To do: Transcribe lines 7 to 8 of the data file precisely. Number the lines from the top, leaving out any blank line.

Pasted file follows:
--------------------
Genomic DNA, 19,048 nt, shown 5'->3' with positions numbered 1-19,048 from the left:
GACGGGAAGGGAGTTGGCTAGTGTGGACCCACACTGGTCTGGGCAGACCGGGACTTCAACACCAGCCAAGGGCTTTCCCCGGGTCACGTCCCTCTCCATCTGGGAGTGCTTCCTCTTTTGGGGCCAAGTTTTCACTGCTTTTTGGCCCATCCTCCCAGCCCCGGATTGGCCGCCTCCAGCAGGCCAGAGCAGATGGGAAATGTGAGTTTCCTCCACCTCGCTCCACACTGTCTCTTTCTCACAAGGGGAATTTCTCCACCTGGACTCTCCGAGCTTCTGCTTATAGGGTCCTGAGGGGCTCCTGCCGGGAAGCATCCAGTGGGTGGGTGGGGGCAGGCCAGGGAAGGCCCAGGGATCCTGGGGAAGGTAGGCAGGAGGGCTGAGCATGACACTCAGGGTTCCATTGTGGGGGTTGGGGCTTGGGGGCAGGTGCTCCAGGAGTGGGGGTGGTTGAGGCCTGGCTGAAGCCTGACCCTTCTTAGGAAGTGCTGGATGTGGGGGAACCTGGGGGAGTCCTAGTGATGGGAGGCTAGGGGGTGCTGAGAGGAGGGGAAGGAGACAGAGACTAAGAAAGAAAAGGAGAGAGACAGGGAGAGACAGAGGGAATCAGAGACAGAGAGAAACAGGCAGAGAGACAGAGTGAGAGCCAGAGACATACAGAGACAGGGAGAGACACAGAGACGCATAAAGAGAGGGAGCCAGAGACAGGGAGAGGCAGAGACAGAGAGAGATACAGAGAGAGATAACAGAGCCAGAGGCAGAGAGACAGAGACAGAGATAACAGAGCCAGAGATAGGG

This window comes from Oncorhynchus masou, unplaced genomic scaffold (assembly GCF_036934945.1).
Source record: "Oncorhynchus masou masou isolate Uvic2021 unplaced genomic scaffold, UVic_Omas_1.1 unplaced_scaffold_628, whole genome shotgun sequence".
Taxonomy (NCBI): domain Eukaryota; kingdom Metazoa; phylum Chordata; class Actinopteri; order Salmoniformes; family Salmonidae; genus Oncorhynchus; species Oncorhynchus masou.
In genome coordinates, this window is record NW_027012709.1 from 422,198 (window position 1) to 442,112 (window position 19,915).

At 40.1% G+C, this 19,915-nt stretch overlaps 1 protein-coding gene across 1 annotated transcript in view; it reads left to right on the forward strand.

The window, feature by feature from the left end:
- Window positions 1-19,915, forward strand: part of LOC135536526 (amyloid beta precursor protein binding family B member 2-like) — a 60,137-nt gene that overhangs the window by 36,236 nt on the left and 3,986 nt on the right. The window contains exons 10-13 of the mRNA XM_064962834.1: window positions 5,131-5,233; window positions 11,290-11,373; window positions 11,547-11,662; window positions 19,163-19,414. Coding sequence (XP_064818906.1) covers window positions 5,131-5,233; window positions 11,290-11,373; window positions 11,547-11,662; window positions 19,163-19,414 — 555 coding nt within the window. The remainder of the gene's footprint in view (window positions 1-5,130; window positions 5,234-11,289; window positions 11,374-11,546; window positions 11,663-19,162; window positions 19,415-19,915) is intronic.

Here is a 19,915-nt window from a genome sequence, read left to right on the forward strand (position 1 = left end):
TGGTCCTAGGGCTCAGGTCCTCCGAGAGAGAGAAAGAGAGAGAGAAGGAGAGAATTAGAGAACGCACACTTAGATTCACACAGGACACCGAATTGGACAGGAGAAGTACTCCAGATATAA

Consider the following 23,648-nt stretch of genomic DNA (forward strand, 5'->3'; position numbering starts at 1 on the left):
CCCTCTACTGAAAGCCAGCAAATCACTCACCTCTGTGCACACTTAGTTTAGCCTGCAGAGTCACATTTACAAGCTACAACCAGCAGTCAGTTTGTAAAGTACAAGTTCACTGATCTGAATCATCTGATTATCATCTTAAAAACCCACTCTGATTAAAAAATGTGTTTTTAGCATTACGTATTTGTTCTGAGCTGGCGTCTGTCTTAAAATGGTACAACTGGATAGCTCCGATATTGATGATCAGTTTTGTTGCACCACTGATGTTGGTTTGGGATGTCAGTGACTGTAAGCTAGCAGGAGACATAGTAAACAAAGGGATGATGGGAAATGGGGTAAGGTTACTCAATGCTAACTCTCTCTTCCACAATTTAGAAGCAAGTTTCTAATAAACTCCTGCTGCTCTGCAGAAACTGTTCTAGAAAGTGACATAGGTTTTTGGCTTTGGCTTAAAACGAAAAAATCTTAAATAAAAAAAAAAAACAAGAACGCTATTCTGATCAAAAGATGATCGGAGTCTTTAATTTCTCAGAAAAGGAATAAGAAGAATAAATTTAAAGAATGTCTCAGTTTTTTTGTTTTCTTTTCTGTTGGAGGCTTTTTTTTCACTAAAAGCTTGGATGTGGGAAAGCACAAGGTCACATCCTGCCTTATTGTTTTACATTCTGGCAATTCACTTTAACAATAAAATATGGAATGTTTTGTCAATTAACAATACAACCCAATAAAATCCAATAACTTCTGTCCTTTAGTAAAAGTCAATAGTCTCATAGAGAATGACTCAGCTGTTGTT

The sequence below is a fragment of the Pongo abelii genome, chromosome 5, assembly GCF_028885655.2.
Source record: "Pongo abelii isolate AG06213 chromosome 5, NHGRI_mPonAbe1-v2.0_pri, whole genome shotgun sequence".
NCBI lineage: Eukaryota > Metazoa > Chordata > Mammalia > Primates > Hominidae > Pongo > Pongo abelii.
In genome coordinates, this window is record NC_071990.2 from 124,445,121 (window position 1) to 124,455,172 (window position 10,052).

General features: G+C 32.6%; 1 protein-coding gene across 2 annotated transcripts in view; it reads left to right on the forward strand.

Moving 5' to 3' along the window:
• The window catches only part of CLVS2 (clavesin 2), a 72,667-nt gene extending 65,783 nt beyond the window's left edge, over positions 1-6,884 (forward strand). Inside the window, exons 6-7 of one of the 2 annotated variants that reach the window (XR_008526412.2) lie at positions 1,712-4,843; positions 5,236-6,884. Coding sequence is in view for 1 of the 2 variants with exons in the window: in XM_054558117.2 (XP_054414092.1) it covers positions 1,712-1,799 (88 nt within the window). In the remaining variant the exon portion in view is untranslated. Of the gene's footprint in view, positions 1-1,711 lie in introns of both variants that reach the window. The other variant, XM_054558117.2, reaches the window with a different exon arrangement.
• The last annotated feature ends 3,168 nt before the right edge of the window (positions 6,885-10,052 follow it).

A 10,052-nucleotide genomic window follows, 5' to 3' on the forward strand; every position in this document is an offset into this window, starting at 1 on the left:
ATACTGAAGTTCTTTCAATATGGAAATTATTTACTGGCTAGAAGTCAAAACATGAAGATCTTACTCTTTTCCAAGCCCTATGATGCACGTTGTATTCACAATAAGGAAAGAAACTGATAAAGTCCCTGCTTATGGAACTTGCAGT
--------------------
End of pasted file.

At 40.1% G+C, this 19,915-nt stretch overlaps 1 protein-coding gene across 1 annotated transcript in view; it reads left to right on the forward strand.

The window, feature by feature from the left end: